U.S. Government Agencies Probe Sexist Hiring Practices In Hollywood


On Wednesday, the ACLU announced a federal investigation into sexist hiring practices in Hollywood is underway. In response to an official request by the ACLU of Southern California and the ACLU Women’s Rights Project, the federal Equal Employment Opportunity Commission and Office of Federal Contract Compliance Programs are “launching a wide-ranging and well-resourced investigation into the industry’s hiring practices.”

Melissa Goodman, director of the LGBTQ, Gender and Reproductive Justice Project at the ACLU of Southern California, wrote in her statement:

In the year since our report was released, there has been much lip-service paid to furthering opportunities for women, but few definitive steps and no serious movement in the number of women directors hired. We are confident that the government will corroborate our work and push industry leaders to address the ongoing violations of the legal and civil rights of these directors and of all women in the film and television industries.

The EEOC, which typically does not comment on ongoing investigations, has not confirmed that this probe is taking place. But seven months ago, the organization reportedly began interviewing female directors, speaking with over 50 of them, and has, according to the L.A. Times, broadened “its circle of interview subjects to include studio executives, producers, agents, actors and male directors.”


Inside The ‘Secret Meeting’ To Solve Gender Inequality In HollywoodOn October 14, 44 Hollywood insiders met at the Pacific Design Center in Los Angeles. This co-ed group of leaders came…thinkprogress.orgThe American Civil Liberties Union issued its request a year ago, using heaps of data and testimony from women directors to make the case that Hollywood is so viciously sexist that its employment practices constitute a civil rights violation. The formal inquiry called for “an investigation into systemic failure to hire women directors at all levels of the film and television industry,” arguing that the status quo was a violation of Title VII.

A key statistic from the ACLU’s letter was pulled from a study out of USC Annenberg that found only 1.9 percent of directors of the top-grossing 100 films of 2013 and of 2014 were women. (The numbers in independent film, it turns out, are not a whole lot better.) As for television: 70 television shows — so, 31 percent of all the shows on air in the 2013–2014 season — did not employ a single female director.

The ACLU spent more than a year gathering research on discriminatory hiring practices in Hollywood, including the harder-to-measure experiences of implicit bias, like a studio essentially saying they want a director who is “into action” to send a message that only male candidates need apply. The research also involved teasing out the ways in which neutral mechanisms can “have the effect of shutting women out,” as Ariela Migdal, senior staff attorney at the ACLU, and Melissa Goodman, director of the LGBTQ Gender and Reproductive Justice Project of the ACLU of Southern California, told ThinkProgress at the time, like a dependence on word-of-mouth recruiting and short lists, which, what do you know, often have no women on them.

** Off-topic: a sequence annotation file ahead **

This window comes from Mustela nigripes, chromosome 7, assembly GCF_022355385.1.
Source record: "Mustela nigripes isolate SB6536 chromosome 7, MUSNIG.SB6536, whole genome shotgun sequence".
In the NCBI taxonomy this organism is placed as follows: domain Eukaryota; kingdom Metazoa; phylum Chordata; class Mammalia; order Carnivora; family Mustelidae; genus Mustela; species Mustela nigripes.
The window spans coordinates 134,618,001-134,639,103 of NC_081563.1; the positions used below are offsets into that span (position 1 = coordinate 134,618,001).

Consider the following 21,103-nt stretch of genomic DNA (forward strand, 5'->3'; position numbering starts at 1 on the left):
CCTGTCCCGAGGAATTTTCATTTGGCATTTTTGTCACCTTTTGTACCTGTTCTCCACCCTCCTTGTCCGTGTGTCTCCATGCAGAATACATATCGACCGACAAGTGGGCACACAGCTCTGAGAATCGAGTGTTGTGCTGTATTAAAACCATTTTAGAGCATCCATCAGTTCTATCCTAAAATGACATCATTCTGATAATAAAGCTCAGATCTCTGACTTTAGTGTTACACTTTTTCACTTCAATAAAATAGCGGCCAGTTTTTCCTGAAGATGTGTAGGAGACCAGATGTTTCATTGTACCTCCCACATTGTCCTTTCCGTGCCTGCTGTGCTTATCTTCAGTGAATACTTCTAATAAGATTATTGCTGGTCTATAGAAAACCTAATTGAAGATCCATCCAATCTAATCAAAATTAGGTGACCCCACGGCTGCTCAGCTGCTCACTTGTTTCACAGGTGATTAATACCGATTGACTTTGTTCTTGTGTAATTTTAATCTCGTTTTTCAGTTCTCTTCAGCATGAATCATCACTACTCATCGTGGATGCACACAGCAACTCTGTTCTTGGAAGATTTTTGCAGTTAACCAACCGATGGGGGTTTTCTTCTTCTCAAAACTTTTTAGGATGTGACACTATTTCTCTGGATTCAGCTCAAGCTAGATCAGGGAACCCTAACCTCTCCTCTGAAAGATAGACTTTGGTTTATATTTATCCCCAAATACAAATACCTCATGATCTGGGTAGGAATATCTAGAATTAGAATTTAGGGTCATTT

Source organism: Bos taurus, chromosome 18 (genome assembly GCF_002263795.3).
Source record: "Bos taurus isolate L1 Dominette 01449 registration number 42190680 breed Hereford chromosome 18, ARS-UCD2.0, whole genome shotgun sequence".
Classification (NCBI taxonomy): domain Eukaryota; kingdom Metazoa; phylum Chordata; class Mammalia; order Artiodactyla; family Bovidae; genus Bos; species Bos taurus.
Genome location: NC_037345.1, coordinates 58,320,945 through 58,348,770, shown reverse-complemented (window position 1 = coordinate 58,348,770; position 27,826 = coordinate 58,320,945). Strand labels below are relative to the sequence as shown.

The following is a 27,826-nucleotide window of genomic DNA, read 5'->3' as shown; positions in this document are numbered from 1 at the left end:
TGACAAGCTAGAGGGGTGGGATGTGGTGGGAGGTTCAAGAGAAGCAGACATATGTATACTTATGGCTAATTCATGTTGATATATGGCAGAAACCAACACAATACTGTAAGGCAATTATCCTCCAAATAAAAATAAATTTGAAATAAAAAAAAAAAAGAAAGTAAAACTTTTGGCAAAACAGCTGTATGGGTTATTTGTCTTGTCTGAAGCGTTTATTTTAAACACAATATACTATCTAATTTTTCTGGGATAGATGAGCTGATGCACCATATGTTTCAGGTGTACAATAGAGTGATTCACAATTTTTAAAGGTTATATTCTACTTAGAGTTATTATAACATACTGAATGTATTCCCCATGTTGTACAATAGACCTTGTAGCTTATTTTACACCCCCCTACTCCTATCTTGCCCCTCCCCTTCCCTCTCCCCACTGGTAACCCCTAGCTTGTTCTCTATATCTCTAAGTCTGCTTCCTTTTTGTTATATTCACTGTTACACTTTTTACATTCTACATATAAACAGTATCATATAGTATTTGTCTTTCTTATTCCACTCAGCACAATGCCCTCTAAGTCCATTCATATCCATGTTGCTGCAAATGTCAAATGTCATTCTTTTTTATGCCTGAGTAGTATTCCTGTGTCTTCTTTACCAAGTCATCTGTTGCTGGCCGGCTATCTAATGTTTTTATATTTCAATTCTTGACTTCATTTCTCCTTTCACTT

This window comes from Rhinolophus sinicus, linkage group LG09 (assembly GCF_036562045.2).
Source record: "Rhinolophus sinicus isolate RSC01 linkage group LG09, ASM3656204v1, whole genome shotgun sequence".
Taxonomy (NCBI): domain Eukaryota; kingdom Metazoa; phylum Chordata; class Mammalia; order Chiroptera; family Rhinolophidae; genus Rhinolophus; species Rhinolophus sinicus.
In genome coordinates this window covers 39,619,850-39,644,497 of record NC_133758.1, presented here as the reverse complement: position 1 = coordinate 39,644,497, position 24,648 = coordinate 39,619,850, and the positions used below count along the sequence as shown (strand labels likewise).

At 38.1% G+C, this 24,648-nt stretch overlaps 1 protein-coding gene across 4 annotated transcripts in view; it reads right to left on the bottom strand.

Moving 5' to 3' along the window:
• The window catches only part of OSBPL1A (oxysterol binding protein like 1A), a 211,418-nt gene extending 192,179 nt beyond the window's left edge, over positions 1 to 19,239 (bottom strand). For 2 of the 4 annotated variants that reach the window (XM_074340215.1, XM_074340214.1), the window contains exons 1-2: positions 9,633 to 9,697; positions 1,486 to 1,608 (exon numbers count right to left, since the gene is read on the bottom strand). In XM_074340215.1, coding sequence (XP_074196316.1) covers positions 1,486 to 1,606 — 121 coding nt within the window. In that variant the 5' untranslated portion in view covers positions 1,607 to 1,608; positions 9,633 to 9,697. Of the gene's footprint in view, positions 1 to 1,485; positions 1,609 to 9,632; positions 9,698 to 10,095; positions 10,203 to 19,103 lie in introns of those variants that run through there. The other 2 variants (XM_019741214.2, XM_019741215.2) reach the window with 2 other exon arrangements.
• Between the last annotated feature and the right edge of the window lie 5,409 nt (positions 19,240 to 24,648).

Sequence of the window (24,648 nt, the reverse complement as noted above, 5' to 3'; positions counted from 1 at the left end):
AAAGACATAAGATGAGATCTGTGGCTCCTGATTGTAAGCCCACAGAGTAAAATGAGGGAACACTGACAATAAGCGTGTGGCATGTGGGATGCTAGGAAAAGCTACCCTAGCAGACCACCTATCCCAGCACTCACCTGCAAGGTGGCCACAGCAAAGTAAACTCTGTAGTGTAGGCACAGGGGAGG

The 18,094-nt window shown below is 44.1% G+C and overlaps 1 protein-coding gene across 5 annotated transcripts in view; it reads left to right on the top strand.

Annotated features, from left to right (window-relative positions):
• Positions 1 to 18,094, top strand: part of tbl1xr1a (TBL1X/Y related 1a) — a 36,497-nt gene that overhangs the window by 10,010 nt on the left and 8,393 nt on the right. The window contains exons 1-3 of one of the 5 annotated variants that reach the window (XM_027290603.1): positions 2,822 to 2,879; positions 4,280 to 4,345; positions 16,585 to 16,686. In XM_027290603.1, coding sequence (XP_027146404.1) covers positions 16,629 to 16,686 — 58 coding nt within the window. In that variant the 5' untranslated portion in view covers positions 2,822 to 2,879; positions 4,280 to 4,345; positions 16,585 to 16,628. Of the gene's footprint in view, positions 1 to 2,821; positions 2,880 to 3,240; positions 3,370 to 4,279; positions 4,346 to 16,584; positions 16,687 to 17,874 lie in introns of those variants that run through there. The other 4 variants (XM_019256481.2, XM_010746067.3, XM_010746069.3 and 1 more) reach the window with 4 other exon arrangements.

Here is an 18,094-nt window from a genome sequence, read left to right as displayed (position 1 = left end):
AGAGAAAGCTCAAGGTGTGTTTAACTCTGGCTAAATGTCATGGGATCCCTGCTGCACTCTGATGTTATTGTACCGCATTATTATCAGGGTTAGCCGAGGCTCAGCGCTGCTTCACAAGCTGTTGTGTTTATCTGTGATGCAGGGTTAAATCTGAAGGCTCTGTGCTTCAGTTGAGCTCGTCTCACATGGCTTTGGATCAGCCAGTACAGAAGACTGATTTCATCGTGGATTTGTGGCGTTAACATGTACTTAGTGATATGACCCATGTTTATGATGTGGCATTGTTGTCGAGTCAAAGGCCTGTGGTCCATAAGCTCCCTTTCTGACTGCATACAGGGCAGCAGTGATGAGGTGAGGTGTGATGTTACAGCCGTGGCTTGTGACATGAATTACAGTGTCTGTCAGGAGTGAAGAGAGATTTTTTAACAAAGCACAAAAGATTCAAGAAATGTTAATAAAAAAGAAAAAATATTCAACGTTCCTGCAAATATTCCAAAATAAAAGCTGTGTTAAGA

Only 28 Percent Of Independent Film Directors Are WomenA just-released study on the state of women working behind the camera in independent films reveals that we have, once…thinkprogress.orgThere is precedent for the type of action the ACLU says the EEOC is currently taking. In the 1960s and 1970s, federal agencies were called upon to address gender and race discrimination in Hollywood. But those efforts, which involved the EEOC, the OFCCP, the California Advisory Committee to the United States Commission on Civil Rights, the Department of Justice, and the General Services Administration, fizzled out by the mid ’70s. Even after the whole rigmarole of holding hearings, issuing reports, and settling with some unions and studios, the impact of those efforts was insignificant. Perhaps you heard some rumblings about just how white the Oscars have been lately?

Last October, a group of nearly 50 Hollywood insiders met at a summit organized by Sundance Institute and Women in Film, Los Angeles, to try to battle gender discrimination from within the industry. They emerged with four main ideas: Advocating “unconscious bias” training throughout the film and television industries; developing and launching a gender parity stamp to recognize entities and projects that demonstrate progress toward gender equality; piloting a sponsor/protégé program; and having self-identified ambassadors spread the word about these plans to the studios, networks and agencies.


But none of their efforts including tackling one of the more high-profile challenges women face in Hollywood (and everywhere else in America): The pay gap. As Jennifer Lawrence wrote in Lenny Letter last fall, she discovered she was paid less than her male American Hustle costars after the Sony Hack, and she was not alone. Charlize Theron found she would be earning $10 million less than her male costar in The Huntsman, Chris Hemsworth; she was able to negotiate a $10 million raise. But the problem extended beyond actress all the way to the executives: Columbia Pictures co-presidents of production Michael De Luca and Hannah Minghella have the same exact job, and De Luca makes almost $1 million more than Minghella.

Should the EEOC find that a pattern of discrimination exists, the L.A. Times reports, “it could take legal action against the studios or talent agencies, or seek a solution through mediation. But the complicated process by which films are greenlighted and directors chosen makes a legal path difficult, due to the large number of people involved in hiring, including agents, managers, producers, studio executives and the Directors Guild of America.”